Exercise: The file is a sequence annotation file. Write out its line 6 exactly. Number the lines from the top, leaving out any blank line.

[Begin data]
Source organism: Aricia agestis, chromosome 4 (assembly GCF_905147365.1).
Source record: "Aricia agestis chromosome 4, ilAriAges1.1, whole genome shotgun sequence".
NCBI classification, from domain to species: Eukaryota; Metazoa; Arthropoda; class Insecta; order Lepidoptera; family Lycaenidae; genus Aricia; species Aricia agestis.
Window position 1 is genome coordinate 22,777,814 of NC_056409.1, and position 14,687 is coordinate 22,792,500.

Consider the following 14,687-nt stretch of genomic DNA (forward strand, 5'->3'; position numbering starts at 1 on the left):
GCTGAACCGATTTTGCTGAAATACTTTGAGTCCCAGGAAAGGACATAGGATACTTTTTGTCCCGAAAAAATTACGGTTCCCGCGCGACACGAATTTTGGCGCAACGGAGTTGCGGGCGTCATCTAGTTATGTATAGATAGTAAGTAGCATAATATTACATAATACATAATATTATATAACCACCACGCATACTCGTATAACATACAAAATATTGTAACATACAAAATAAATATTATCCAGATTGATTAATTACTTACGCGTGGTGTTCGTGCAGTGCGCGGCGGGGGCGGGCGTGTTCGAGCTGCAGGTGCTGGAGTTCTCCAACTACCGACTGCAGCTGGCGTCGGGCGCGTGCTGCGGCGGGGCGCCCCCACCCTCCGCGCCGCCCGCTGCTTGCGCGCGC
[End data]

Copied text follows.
GCTGAACCGATTTTGCTGAAATACTTTGAGTCCCAGGAAAGGACATAGGATACTTTTTGTCCCGAAAAAATTACGGTTCCCGCGCGACACGAATTTTGGCGCAACGGAGTTGCGGGCGTCATCTAGTTATGTATAGATAGTAAGTAGCATAATATTACATAATACATAATATTATATAACCACCACGCATACTCGTATAACATACAAAATATTGTAACATACAAAATAAATATTATCCAGATTGATTAATTACTTACGCGTGGTGTTCGTGCAGTGCGCGGCGGGGGCGGGCGTGTTCGAGCTGCAGGTGCTGGAGTTCTCCAACTACCGACTGCAGCTGGCGTCGGGCGCGTGCTGCGGCGGGGCGCCCCCACCCTCCGCGCCGCCCGCTGCTTGCGCGCGC